[MSA-talk] early mineralogy interest

Powers, Laura lpowers at wje.com
Thu May 8 11:20:42 EDT 2014

My interest in mineralogy had also solidified long before I enrolled in Geology at Michigan Tech. At around age 4 or 5, I noticed that many of the gravel particles on the road past our house looked more interesting after a good rain and I began collecting them. My father indulged this interest, but since he couldn't identify the rocks himself, he did the next best thing. He gave me the gift of Saturday visits to a rock shop that was a good 20 miles away. The proprietor, Mr. Kline, was an avowed rock hound who graciously identified my treasures and talked to me for hours on end about what kinds of rocks and minerals were found in different places. He traveled and traded extensively. His rock shop had bins of rocks, many fist-sized specimens, from around the world. Apart from neatly identified rocks and minerals, he sold books, maps, magnifying lenses, rock hammers, tumblers and lapidary supplies, and much more.  One of my favorite items, was the "Rocks of ..." collections. These were small pieces of rock - often a dozen or more - glued to cardboard and identified, sometimes also listing its locale. He had these cards for nearly every state, many Canadian provinces, and various countries around the world. Needless to say, my hard-earned allowance was often spent at the rock shop. I often wondered if Mr. Kline had been a teacher. He certainly had a knack for guiding inquiring minds.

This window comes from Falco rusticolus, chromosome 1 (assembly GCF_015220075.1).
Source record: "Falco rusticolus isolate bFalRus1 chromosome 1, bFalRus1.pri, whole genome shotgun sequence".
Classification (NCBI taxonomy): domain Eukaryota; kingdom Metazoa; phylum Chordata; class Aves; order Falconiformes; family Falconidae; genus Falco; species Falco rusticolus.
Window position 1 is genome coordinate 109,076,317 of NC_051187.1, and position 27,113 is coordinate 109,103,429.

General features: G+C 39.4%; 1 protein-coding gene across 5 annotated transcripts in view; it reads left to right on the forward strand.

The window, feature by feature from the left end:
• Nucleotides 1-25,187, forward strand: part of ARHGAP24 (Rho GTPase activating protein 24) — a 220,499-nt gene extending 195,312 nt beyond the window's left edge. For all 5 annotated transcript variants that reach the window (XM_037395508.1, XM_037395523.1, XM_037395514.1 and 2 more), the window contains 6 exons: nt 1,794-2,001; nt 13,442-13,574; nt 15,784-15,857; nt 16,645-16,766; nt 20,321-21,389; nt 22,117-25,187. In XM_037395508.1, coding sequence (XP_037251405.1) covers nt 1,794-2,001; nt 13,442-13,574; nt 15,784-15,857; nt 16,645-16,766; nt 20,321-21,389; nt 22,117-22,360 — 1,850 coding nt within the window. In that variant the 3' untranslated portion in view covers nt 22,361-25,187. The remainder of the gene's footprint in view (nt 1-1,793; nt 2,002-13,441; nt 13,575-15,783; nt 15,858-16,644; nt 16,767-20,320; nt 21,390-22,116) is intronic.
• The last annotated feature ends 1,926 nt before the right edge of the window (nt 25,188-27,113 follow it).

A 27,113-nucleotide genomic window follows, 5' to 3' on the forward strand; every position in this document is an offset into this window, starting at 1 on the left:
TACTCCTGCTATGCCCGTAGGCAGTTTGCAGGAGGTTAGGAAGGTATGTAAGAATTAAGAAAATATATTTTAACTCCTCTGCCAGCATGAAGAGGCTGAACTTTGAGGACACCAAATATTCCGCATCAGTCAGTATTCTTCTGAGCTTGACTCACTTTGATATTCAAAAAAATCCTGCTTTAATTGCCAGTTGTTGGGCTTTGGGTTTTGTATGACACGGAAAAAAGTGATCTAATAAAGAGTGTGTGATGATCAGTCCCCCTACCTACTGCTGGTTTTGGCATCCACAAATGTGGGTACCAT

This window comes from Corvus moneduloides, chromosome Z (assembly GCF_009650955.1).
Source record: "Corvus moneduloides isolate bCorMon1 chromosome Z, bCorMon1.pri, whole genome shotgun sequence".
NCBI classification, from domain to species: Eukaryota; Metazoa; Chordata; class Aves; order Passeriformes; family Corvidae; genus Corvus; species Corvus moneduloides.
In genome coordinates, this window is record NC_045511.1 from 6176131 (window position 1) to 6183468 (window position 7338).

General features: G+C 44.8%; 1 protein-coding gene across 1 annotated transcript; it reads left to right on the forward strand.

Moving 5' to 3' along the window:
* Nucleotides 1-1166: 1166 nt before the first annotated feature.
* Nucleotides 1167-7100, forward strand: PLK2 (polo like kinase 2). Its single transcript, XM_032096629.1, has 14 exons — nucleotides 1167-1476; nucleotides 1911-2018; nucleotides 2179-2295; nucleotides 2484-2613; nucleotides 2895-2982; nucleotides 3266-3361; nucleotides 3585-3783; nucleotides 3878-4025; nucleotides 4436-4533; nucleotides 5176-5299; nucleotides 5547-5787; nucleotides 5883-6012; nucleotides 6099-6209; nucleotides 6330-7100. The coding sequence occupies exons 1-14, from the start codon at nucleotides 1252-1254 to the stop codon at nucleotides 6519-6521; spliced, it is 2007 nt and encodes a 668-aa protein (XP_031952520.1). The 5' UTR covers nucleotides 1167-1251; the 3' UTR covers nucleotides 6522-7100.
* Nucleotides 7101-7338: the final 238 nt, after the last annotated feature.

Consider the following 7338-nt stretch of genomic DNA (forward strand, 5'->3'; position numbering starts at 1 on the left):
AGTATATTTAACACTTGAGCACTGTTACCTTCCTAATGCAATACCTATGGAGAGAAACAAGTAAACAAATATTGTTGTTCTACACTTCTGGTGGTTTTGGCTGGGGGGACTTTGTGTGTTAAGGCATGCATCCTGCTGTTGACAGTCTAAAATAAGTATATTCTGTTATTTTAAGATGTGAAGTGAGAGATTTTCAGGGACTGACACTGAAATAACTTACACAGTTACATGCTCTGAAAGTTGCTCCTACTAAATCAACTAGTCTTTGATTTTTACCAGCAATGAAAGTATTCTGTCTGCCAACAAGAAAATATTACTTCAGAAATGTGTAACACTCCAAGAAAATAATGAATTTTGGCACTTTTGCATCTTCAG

Laura Powers
Associate Principal

Wiss, Janney, Elstner Associates, Inc.
Engineers | Architects | Materials Scientists
330 Pfingsten Road, Northbrook, IL 60062
tel 847.753.6519 | mobile 262.358.2049
lpowers at wje.com<mailto:lpowers at wje.com>

From: msa-talk-bounces at minlists.org [mailto:msa-talk-bounces at minlists.org] On Behalf Of Chris Tacker
Sent: Wednesday, May 07, 2014 3:18 PM
To: msa-talk at minlists.org
Subject: [MSA-talk] early mineralogy interest

Hello, group,

I'm interested in what influenced many of you to become interested
in mineralogy.

Pink feldspar gravel roads in the Black Hills of
South Dakota caught my interest, as well as the exhibits at
the South Dakota School of Mines. I had one of their
mineral collections, sold with samples of uranium ore and asbestos.
I was still interested in high school, then opted out of
pre-med in chemistry for what eventually became geochemistry.

Yes, I have an agenda: I'm interested in what role, if any,
mineral exhibits and museums played in developing your interests.
I'm interested in what moved you all into the "pipeline" and what
I can do to move younger people in that direction.

No, I won't use any personal stories without direct permission
from you. And no, I won't hit you up for any money.

Chris Tacker

R. Chris Tacker, Ph.D., P.G.
Research Curator II in Geology
North Carolina Museum of Natural Sciences


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